This time of year, Guatemalan coffee farms are in harvest season. David says, “Harvest season is indeed the happier season because there are a lot of people working at the farm.” David has six regular workers who help him year-round, but during harvest, he brings in 20 more employees from the nearby town. David shares, “My employees make me proud. They are real heroes who give their best in the field, no matter if the sun is too hot or the rainfall is too heavy. They are always making the effort to produce the highest quality coffee out there.” David has been praised for his robust and especially good-looking plantations, and he credits using very traditional farming and production methods. Changing climate conditions, however, including stronger winds, heavier rainfall, a drier dry season and increased plant disease, have caused David to begin to adapt his growing techniques to better prepare his crops for these extreme events.

David is one of the key leaders in Cooperativa Tomastepeq, which San Francisco Bay Coffee has partnered with since 2017. This co-op works with more than 50 small and midsize coffee farmers from the Palencia area. David has been particularly instrumental in improving their centralized coffee processing mill to achieve better-quality output and in reaching more international markets. While these smaller growers have a very artisanal approach to processing their coffees, they have been successful in reaching specialty markets like Europe, Asia and the United States.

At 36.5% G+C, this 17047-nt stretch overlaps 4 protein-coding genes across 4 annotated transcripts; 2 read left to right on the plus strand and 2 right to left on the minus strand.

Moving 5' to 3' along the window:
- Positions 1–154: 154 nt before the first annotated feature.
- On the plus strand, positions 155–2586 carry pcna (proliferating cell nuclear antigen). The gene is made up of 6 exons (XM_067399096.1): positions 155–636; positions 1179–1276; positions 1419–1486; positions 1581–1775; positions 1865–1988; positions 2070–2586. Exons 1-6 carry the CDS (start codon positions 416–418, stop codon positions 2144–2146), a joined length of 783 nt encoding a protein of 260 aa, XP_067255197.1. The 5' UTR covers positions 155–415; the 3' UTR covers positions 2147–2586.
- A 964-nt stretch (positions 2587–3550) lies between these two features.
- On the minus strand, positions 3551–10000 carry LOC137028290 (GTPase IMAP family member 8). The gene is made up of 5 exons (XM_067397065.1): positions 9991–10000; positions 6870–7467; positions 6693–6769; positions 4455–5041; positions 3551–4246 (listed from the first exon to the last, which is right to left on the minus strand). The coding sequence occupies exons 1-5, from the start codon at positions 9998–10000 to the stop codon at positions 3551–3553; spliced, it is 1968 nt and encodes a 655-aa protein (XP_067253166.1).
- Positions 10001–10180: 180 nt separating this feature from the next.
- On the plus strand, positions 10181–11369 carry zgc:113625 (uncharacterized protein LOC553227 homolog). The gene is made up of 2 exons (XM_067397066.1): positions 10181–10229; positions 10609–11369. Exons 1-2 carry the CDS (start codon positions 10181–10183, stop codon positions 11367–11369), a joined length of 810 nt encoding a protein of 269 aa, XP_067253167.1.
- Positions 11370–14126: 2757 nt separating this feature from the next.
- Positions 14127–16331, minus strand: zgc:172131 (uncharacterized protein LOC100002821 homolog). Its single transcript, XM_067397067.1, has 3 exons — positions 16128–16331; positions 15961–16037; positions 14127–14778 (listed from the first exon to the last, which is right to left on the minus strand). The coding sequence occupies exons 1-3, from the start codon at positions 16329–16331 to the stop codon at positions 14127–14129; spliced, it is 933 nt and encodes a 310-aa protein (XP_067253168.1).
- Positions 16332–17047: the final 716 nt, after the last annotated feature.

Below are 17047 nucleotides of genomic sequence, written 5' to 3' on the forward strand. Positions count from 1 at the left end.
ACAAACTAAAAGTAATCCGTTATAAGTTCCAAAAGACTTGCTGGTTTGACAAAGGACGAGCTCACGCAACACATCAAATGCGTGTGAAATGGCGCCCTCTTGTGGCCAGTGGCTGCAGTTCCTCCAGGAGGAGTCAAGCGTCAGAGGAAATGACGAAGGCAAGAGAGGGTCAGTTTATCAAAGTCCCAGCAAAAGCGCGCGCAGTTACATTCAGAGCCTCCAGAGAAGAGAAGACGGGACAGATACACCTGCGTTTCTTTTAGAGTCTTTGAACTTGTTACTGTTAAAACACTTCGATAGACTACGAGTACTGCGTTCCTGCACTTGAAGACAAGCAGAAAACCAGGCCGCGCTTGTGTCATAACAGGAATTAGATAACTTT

Working with San Francisco Bay Coffee was the first time the co-op exported directly to a buyer, having previously only sold coffee locally. Now they are able to sell five times more coffee annually and are expecting to continue to grow in volume. “It has been a blessing since we started working with San Francisco Bay Coffee some years ago. Because we know that they will pay a fair price for our coffee, we are able to keep investing the whole year in order to have a good harvest and a profitable coffee business,” David says. “Thanks to this relationship and the growth we have had, we are improving our wet mill conditions each year, and we have been able to pay more to our employees. In the long term, we know this will impact our entire community.”

Being able to increase employee wages is now more important than ever. David explains that people in his village are beginning to migrate away, looking for a better life, so it is getting harder to secure people interested in working in the fields. “The only way to secure good workers for the coffee farms is by paying them more than what they will get in the city,” he says. “Costs for labor and supplies continue to go up each year, and the coffee market has shrunk in terms of price, so margins are very tight, even if you have a good commercial relationship like we have with San Francisco Bay Coffee. It is a shame to see other producers losing money and, in some cases, losing their farms.”

David’s plans for the immediate future are to increase his local roasted coffee sales as well as boost production for San Francisco Bay Coffee. For farmers like David Garrido, coffee is a part of their heritage. David’s commitment to improving the quality of his coffee so that he can in turn improve the overall quality of his community honors his heritage along with the values and mission shared by San Francisco Bay Coffee.

Liquid error (sections/pf-33adbd27 line 68): product form must be given a product
Liquid error (sections/pf-33adbd27 line 89): product form must be given a product